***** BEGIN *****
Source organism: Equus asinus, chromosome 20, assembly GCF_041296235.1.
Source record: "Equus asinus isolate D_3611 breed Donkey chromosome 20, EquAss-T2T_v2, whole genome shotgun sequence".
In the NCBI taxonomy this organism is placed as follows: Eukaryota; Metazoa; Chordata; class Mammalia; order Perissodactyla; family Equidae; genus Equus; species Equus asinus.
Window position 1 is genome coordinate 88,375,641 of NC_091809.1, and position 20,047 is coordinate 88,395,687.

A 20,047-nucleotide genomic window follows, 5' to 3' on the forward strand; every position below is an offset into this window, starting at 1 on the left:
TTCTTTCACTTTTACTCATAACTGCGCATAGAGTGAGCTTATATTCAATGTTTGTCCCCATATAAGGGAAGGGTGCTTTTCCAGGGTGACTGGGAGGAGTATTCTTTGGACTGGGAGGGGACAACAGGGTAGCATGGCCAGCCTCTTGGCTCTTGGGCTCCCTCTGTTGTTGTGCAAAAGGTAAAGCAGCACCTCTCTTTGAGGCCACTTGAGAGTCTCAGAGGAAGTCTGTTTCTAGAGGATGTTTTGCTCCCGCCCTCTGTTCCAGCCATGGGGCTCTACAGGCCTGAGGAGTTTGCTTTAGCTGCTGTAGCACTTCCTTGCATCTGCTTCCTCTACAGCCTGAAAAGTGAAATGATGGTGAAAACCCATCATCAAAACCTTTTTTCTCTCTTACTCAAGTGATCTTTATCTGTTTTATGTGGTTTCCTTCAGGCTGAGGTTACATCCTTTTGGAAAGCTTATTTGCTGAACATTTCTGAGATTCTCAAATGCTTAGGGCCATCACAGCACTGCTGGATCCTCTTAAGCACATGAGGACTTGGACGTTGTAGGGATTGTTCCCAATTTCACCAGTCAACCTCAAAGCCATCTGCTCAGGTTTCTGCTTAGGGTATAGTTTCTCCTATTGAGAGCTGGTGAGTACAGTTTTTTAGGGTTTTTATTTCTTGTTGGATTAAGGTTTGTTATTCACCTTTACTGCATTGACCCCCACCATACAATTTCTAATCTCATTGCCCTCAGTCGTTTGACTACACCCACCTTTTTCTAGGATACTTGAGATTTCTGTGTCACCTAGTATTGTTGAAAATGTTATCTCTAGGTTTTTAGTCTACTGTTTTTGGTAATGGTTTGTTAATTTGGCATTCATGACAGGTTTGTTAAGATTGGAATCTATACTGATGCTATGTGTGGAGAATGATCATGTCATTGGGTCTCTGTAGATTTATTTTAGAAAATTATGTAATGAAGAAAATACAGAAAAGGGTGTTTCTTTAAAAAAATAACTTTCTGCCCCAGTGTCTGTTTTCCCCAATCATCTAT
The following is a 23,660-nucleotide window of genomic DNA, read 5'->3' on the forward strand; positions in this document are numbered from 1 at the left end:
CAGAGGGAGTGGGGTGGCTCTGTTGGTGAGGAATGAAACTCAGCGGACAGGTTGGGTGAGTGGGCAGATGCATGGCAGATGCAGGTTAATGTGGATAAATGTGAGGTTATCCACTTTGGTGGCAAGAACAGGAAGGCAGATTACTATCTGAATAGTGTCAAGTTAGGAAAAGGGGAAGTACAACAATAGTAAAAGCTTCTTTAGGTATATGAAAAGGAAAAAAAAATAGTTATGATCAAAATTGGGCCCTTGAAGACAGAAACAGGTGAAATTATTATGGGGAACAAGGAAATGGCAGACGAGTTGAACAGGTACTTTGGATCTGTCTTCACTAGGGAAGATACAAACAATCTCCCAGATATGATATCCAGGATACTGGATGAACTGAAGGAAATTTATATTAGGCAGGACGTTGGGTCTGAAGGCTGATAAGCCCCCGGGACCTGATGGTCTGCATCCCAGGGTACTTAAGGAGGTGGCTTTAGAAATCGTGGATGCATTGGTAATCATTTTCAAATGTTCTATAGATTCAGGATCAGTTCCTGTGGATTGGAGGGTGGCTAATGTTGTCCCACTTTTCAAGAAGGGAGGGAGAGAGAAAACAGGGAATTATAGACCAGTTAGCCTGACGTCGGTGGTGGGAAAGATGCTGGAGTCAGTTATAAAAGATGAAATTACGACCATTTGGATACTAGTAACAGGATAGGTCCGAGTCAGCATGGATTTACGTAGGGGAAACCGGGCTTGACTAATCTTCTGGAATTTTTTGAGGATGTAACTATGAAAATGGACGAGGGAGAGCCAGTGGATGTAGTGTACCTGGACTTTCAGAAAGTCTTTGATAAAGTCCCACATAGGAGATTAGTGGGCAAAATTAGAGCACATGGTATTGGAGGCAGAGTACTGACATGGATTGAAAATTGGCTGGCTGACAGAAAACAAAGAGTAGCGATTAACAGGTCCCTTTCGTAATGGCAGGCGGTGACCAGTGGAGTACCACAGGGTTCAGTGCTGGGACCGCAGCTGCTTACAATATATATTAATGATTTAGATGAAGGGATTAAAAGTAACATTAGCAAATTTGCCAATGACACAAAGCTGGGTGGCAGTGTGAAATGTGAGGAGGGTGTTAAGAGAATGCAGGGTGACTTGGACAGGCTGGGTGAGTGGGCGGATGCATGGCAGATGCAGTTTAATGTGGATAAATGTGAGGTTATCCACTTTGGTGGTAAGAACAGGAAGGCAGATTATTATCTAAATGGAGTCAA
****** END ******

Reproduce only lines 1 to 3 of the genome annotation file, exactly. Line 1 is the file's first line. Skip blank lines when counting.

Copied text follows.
Source organism: Equus asinus, chromosome 20, assembly GCF_041296235.1.
Source record: "Equus asinus isolate D_3611 breed Donkey chromosome 20, EquAss-T2T_v2, whole genome shotgun sequence".
In the NCBI taxonomy this organism is placed as follows: Eukaryota; Metazoa; Chordata; class Mammalia; order Perissodactyla; family Equidae; genus Equus; species Equus asinus.